Kindergarten: 1.) No one could force me to drink milk if I didn’t want to. 2.) I learned from a tiny masher named Lillian that if little girls are intent on kissing boys, there’s nothing you can do. The combination of these two lessons taught me to never give in and to always give in.

First Grade: 1.) I learned to read and write. 2.) If you need to use the rest room, don’t raise your hand and wait to be acknowledged—go ahead and go. Teachers would rather ignore your transgression than face the alternative. It would seem first grade taught me the things in life I most needed to know.

Second Grade: I remember absolutely nothing about second grade. I’m pretty sure I went, but I seemingly learned nothing memorable.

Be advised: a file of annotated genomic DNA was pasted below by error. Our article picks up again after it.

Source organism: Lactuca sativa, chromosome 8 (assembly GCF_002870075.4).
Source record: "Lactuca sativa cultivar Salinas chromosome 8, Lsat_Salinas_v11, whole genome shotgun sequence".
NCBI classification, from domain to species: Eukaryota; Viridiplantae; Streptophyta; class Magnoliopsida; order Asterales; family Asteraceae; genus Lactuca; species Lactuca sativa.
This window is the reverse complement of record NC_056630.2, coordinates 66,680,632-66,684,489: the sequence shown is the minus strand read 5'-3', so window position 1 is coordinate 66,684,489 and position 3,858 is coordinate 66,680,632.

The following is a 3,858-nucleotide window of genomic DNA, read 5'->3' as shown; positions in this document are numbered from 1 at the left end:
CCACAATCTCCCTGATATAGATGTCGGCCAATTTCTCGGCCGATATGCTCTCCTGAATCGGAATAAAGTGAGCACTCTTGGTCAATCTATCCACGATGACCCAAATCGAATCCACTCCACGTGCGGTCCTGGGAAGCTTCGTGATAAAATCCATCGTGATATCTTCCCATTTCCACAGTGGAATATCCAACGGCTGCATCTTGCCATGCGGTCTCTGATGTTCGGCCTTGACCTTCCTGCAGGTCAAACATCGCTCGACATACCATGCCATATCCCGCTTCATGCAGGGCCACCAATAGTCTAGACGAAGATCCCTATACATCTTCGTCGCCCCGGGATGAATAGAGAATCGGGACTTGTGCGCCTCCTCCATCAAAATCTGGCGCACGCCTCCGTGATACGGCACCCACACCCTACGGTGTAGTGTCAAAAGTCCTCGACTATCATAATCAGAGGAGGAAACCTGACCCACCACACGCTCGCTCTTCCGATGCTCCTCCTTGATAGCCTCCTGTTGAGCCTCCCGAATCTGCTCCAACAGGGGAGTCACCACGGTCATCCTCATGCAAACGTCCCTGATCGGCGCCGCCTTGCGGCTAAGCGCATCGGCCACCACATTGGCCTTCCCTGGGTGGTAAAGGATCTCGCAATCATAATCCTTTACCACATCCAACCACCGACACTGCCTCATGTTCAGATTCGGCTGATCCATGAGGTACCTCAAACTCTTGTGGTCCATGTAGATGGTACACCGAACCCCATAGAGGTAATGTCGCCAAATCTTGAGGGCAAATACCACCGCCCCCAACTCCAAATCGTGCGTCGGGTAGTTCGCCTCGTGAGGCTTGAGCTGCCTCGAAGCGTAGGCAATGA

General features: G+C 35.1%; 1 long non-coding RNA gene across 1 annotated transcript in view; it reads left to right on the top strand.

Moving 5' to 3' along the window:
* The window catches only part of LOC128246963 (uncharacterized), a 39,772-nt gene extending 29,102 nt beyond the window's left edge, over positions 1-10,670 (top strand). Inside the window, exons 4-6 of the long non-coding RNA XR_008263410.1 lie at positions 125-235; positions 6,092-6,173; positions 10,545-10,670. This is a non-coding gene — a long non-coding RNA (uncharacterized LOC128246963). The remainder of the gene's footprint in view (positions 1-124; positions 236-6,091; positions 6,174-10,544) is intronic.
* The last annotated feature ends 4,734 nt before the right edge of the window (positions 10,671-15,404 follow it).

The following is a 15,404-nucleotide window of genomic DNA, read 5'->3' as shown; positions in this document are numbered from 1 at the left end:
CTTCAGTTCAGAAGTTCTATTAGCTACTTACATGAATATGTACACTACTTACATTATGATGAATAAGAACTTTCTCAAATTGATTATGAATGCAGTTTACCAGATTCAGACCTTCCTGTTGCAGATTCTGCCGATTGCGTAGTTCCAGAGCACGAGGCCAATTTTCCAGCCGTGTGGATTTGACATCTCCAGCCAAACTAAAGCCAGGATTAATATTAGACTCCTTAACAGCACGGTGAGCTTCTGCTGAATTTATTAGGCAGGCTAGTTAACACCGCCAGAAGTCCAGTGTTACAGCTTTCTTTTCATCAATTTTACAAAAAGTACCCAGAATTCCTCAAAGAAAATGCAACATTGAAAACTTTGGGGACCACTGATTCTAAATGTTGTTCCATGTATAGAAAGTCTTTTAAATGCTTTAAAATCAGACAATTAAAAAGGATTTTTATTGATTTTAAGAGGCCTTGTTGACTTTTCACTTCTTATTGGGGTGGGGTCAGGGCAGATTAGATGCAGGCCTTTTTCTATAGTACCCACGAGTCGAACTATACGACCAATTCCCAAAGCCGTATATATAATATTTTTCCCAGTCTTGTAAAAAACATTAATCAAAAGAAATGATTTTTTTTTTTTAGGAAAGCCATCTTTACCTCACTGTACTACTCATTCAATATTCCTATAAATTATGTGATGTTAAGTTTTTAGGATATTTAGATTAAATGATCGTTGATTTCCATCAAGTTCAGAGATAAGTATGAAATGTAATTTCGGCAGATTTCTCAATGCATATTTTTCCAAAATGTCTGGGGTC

Third Grade: 1.) It does nothing for your academic standing to climb onto shelves, wait for your teacher to walk by, and leap from the shelves to knock her to the ground. Trust me on this one—nuns DO NOT see the humor in this. 2.) You can’t fake being an altar boy in church—you need to know what to do. When a priest conducting mass expects you to do something, you better get it done. You want priests and nuns on your side, which makes sense when you think about it.

Fourth Grade: 1.) It isn’t a good idea to hide homework assignments in your desk and never complete them. The first day you’re home sick, everything in the desk comes home with your older brother. 2.) Completing all the assignments in the math book over the weekend and calling yourself finished for the year doesn’t work—the teachers have no intention of letting you just sit there. The message of these dual lessons was to do your homework, but not too quickly.